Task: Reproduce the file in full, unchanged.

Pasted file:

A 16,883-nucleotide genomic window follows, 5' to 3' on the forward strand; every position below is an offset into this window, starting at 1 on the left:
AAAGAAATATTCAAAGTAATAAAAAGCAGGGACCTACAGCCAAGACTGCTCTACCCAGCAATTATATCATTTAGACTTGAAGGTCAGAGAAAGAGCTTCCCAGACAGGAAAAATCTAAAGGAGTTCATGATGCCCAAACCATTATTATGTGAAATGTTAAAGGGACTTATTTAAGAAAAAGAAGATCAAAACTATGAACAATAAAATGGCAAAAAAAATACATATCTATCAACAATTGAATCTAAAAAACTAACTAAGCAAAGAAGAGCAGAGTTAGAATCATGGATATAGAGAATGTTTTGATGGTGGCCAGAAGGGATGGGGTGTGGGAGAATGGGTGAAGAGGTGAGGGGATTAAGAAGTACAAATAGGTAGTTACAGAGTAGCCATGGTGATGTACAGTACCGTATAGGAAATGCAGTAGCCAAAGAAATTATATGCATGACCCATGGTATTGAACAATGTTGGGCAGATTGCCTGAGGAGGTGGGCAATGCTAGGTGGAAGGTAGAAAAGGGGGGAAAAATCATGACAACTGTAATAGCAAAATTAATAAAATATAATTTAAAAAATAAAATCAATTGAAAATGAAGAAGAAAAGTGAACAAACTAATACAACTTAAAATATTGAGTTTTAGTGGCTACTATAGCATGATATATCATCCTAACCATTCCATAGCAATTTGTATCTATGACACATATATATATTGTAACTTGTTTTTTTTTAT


A 16,883-nucleotide genomic window follows, 5' to 3' on the forward strand; every position below is an offset into this window, starting at 1 on the left:
AAAGAAATATTCAAAGTAATAAAAAGCAGGGACCTACAGCCAAGACTGCTCTACCCAGCAATTATATCATTTAGACTTGAAGGTCAGAGAAAGAGCTTCCCAGACAGGAAAAATCTAAAGGAGTTCATGATGCCCAAACCATTATTATGTGAAATGTTAAAGGGACTTATTTAAGAAAAAGAAGATCAAAACTATGAACAATAAAATGGCAAAAAAAATACATATCTATCAACAATTGAATCTAAAAAACTAACTAAGCAAAGAAGAGCAGAGTTAGAATCATGGATATAGAGAATGTTTTGATGGTGGCCAGAAGGGATGGGGTGTGGGAGAATGGGTGAAGAGGTGAGGGGATTAAGAAGTACAAATAGGTAGTTACAGAGTAGCCATGGTGATGTACAGTACCGTATAGGAAATGCAGTAGCCAAAGAAATTATATGCATGACCCATGGTATTGAACAATGTTGGGCAGATTGCCTGAGGAGGTGGGCAATGCTAGGTGGAAGGTAGAAAAGGGGGGAAAAATCATGACAACTGTAATAGCAAAATTAATAAAATATAATTTAAAAAATAAAATCAATTGAAAATGAAGAAGAAAAGTGAACAAACTAATACAACTTAAAATATTGAGTTTTAGTGGCTACTATAGCATGATATATCATCCTAACCATTCCATAGCAATTTGTATCTATGACACATATATATATTGTAACTTGTTTTTTTTTAT